These questions have proved exceedingly difficult for courts to answer. So instead, jurists have usually punted on the question—as the Supreme Court did as recently as last month—and deferred to the judgment of the police. The consequences for our civil liberties have been serious. For example, nearly a century’s worth of punting gave rise to “driving while black,” the racial profiling of African American motorists for traffic stops. Even as Americans have built a society around cars, judges have abdicated their role of limiting law enforcement’s power over people’s daily lives.
From the automobile’s early years, Americans have viewed cars as their private spaces and as symbols of liberty. Unsurprisingly, manufacturers have capitalized on the ready symbolism. “To own a Ford car is to be free to venture into new and untried places,” a 1924 advertisement proclaimed. Almost a century later, a commercial reimagined a scene from the Revolutionary War with American soldiers charging British redcoats in Dodge Challengers. The tagline: “Here’re a couple things America got right: cars and freedom.”
But to exercise this freedom, people need permission from the government, granted in the form of a driver’s license. Ever since the mass production of cars began, states have regulated their use because too much individual freedom on the road wreaked havoc and threatened everybody else’s safety and freedom of movement. No one seriously advocates a rebellion against licensing requirements and traffic laws. Without state intervention, more lives would be lost to dangerous driving, and our highways even more clogged with traffic. Without the assurance of safety, driving to work, the grocery store, the gym, a place of worship, a friend’s home—basically any place in American society where a car is widely viewed as necessary to live fully and independently—would be perilous. For these reasons, the privilege of driving justifiably comes with many strings attached.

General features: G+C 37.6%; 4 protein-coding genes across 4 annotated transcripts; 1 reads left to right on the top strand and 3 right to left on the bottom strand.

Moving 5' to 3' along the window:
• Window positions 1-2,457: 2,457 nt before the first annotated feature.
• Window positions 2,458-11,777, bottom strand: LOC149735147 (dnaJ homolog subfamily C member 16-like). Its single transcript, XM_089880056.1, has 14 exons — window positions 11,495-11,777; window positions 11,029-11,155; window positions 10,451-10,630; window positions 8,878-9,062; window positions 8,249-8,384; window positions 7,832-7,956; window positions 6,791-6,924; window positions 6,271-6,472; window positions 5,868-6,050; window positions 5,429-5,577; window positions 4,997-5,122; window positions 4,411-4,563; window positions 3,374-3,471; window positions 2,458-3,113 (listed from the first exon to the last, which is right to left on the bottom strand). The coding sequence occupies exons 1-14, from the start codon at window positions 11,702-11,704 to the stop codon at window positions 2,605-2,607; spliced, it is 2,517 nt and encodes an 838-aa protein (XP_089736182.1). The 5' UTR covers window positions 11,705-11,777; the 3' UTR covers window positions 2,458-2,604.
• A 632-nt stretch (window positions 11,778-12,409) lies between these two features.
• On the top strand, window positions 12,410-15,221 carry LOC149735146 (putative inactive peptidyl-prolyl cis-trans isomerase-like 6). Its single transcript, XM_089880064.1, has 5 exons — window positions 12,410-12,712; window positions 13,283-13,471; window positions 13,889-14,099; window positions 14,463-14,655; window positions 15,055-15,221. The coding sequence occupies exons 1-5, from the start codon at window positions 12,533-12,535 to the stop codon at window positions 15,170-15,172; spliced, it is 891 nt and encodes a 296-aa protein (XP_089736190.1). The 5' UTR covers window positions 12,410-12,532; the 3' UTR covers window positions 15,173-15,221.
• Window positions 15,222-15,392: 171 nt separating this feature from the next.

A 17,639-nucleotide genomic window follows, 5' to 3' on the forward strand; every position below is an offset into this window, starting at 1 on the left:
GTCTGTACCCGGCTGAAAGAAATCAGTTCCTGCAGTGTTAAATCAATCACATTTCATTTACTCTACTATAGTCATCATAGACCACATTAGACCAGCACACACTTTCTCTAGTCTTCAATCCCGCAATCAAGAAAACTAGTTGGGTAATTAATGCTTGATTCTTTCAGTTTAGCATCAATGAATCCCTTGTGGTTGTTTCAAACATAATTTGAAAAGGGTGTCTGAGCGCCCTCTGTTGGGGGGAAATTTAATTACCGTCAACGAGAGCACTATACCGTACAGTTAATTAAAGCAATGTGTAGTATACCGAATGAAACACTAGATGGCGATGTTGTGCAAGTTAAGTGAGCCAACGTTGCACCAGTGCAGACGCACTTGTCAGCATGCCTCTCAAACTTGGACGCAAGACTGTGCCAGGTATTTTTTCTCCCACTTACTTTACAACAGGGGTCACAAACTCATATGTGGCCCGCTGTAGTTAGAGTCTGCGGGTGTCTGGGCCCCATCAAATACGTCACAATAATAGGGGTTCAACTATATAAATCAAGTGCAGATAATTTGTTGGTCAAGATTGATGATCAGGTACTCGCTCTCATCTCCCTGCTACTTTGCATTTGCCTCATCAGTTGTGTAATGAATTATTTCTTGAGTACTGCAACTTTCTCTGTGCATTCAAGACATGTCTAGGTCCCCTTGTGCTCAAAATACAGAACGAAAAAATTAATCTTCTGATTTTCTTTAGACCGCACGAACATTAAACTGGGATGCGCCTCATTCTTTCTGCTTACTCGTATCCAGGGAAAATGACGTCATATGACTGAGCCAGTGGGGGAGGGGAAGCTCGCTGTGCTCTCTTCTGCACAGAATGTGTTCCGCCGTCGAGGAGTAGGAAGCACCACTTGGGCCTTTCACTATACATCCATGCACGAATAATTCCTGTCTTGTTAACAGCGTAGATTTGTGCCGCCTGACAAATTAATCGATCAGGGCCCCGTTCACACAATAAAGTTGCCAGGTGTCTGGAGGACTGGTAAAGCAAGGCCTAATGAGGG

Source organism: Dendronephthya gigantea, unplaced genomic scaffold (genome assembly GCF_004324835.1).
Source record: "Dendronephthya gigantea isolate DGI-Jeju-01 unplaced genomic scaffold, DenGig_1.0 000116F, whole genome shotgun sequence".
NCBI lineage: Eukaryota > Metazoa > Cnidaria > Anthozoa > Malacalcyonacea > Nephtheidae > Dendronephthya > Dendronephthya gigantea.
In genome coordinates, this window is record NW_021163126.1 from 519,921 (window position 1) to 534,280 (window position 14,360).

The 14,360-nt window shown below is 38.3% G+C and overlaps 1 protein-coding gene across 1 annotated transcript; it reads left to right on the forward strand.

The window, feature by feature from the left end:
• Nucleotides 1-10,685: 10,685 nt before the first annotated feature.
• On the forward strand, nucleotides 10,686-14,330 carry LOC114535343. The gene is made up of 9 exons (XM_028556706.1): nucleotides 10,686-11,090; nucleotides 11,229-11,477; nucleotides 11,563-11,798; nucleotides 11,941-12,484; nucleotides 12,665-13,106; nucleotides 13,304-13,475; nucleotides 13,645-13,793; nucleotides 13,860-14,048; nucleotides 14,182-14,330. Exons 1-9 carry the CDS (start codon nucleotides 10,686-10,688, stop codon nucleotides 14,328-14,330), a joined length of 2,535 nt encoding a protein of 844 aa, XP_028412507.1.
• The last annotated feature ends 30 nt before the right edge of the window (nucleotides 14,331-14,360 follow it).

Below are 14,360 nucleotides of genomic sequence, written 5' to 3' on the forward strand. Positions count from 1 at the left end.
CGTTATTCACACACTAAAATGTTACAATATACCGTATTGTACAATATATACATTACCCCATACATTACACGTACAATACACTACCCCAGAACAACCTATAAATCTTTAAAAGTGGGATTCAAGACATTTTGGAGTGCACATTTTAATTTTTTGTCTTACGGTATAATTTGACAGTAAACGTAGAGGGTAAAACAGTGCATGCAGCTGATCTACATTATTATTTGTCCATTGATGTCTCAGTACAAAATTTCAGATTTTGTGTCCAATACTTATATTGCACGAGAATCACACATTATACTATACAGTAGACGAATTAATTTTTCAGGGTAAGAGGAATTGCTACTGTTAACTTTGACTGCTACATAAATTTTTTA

But how many strings is too many? The Supreme Court could have provided some clarification in its most recent term, but it didn’t. In Mitchell v. Wisconsin, the police found the defendant near his car and very drunk. Because he passed out before he could perform a breath test, the officer ordered a blood test without first obtaining a warrant. Wisconsin authorizes this warrantless action if a motorist is unconscious.
While more than half the states have similar laws on their books, every single state has a less intrusive version, which requires motorists suspected of drunk driving to perform a breath test. These laws are called “implied consent” laws, a term that reflects the fact that cooperation is necessary for either a breath or blood test. Subjects must breathe deeply and exhale for a minimum length of time, sometimes repeatedly, into a mouthpiece. They must sit still while blood is drawn. Anticipating that most drivers wouldn’t willingly participate in evidence-gathering against them, state laws have made consent to these tests a condition of driving. In other words, by receiving a license to drive, the motorist has, implicitly, given consent.